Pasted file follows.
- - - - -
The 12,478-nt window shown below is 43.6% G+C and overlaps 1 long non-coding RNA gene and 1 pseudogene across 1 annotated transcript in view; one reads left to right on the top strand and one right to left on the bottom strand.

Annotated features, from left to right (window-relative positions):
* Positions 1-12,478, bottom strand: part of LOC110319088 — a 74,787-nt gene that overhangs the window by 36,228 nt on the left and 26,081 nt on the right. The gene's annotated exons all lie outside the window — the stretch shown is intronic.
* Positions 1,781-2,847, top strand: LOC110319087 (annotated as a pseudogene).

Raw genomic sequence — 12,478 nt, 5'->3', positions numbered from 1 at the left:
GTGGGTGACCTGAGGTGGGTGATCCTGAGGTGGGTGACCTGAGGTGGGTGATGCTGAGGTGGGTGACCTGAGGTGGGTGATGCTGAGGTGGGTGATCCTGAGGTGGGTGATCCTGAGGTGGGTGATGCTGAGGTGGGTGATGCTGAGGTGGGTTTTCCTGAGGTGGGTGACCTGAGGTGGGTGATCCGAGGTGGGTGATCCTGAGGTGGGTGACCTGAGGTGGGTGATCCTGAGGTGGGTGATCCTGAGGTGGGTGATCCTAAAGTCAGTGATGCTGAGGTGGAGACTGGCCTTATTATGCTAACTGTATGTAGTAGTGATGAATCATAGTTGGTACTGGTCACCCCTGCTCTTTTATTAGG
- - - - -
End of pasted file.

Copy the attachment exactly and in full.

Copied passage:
The 12,478-nt window shown below is 43.6% G+C and overlaps 1 long non-coding RNA gene and 1 pseudogene across 1 annotated transcript in view; one reads left to right on the top strand and one right to left on the bottom strand.

Annotated features, from left to right (window-relative positions):
* Positions 1-12,478, bottom strand: part of LOC110319088 — a 74,787-nt gene that overhangs the window by 36,228 nt on the left and 26,081 nt on the right. The gene's annotated exons all lie outside the window — the stretch shown is intronic.
* Positions 1,781-2,847, top strand: LOC110319087 (annotated as a pseudogene).

Raw genomic sequence — 12,478 nt, 5'->3', positions numbered from 1 at the left:
GTGGGTGACCTGAGGTGGGTGATCCTGAGGTGGGTGACCTGAGGTGGGTGATGCTGAGGTGGGTGACCTGAGGTGGGTGATGCTGAGGTGGGTGATCCTGAGGTGGGTGATCCTGAGGTGGGTGATGCTGAGGTGGGTGATGCTGAGGTGGGTTTTCCTGAGGTGGGTGACCTGAGGTGGGTGATCCGAGGTGGGTGATCCTGAGGTGGGTGACCTGAGGTGGGTGATCCTGAGGTGGGTGATCCTGAGGTGGGTGATCCTAAAGTCAGTGATGCTGAGGTGGAGACTGGCCTTATTATGCTAACTGTATGTAGTAGTGATGAATCATAGTTGGTACTGGTCACCCCTGCTCTTTTATTAGG